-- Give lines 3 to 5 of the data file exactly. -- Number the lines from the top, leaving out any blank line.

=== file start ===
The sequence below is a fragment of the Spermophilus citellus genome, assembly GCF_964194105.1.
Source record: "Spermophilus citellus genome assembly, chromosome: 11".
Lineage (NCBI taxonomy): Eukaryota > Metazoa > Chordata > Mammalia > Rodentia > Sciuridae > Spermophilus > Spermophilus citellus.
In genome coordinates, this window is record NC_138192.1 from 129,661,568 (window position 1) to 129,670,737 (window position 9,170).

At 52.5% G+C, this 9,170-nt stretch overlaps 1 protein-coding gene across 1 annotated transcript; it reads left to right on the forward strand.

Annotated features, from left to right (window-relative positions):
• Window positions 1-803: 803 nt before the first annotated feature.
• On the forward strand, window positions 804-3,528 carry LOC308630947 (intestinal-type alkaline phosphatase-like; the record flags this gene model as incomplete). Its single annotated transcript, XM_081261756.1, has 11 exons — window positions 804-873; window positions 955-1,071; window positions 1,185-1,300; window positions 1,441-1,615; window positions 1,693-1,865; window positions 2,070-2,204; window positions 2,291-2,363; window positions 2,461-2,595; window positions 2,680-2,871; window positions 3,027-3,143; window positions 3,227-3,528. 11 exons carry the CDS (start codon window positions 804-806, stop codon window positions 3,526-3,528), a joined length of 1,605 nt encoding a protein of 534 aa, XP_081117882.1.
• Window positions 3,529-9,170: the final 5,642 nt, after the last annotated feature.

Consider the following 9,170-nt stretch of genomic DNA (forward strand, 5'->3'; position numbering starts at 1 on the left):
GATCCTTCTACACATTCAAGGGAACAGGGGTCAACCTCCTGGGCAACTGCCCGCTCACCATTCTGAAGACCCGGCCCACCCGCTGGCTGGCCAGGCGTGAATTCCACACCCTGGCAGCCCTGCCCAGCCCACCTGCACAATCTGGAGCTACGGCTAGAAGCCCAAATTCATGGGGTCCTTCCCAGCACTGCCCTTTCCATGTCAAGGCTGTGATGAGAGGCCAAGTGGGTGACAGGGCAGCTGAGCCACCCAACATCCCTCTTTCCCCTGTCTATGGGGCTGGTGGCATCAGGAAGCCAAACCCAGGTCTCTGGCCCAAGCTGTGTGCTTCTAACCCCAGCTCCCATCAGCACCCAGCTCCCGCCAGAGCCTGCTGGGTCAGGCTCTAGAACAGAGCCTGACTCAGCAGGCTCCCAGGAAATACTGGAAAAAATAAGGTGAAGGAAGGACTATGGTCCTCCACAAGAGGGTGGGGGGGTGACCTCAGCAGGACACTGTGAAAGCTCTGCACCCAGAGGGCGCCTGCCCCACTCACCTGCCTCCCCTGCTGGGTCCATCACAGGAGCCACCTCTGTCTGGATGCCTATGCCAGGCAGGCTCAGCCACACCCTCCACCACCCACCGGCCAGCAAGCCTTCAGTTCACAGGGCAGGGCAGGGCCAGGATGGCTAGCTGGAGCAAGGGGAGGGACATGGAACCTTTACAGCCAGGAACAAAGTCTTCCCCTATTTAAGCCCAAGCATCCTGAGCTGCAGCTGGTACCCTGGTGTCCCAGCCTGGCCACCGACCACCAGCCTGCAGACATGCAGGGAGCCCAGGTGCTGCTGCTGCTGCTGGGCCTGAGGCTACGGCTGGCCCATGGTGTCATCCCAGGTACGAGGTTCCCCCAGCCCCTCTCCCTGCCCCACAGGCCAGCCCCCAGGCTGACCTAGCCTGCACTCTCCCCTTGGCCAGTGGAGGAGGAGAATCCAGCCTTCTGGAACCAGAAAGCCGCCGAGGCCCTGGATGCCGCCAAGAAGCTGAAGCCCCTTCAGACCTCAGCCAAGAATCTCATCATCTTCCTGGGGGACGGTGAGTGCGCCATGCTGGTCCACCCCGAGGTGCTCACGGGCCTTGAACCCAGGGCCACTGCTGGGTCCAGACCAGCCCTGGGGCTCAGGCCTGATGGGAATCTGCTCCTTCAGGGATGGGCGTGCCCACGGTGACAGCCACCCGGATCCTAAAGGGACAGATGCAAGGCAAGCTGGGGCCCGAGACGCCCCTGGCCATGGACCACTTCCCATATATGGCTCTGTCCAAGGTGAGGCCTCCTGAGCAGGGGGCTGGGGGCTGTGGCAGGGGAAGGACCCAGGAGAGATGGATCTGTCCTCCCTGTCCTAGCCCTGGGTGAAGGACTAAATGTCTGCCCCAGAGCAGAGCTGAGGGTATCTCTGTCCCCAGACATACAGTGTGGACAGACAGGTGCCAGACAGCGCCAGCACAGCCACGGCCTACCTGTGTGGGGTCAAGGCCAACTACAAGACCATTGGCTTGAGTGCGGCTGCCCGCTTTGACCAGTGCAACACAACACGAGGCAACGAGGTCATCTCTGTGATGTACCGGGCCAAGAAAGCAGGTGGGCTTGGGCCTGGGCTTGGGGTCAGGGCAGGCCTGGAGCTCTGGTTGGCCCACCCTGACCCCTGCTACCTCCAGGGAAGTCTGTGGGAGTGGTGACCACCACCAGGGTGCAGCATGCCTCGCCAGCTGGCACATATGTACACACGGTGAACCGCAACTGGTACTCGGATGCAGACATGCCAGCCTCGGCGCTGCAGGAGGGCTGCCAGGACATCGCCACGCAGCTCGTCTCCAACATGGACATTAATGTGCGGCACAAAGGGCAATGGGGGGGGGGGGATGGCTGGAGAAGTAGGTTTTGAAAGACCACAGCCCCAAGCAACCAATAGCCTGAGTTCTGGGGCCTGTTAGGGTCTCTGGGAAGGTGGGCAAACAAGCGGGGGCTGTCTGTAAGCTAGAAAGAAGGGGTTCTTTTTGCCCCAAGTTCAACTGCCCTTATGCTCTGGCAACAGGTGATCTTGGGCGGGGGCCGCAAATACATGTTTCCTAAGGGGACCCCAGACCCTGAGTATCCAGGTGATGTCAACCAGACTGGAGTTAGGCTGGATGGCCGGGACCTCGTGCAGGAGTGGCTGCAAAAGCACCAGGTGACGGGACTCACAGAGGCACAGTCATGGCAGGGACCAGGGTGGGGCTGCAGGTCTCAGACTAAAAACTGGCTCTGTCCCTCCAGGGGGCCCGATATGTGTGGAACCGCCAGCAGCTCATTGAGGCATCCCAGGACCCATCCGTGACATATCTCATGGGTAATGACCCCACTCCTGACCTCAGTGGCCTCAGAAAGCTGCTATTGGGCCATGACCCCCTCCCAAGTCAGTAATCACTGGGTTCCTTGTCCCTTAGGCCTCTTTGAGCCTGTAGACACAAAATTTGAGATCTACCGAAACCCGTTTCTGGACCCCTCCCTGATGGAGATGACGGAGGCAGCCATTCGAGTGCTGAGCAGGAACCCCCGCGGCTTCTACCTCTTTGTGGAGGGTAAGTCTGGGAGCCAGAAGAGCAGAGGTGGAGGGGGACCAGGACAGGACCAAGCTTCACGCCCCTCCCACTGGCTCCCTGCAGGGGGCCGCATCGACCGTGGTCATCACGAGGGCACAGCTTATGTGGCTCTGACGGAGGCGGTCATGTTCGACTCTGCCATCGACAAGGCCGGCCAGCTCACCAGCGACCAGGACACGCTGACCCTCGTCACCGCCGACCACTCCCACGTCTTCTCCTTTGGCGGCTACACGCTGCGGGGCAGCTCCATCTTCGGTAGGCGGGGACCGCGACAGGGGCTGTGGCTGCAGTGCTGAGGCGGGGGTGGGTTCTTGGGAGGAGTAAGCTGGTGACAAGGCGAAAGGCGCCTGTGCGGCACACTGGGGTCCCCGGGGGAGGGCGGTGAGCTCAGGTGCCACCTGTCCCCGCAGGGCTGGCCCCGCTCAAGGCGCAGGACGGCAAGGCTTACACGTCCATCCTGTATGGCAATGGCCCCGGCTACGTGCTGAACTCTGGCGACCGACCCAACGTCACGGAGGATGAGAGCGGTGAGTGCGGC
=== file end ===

Lineage (NCBI taxonomy): Eukaryota > Metazoa > Chordata > Mammalia > Rodentia > Sciuridae > Spermophilus > Spermophilus citellus.
In genome coordinates, this window is record NC_138192.1 from 129,661,568 (window position 1) to 129,670,737 (window position 9,170).

At 52.5% G+C, this 9,170-nt stretch overlaps 1 protein-coding gene across 1 annotated transcript; it reads left to right on the forward strand.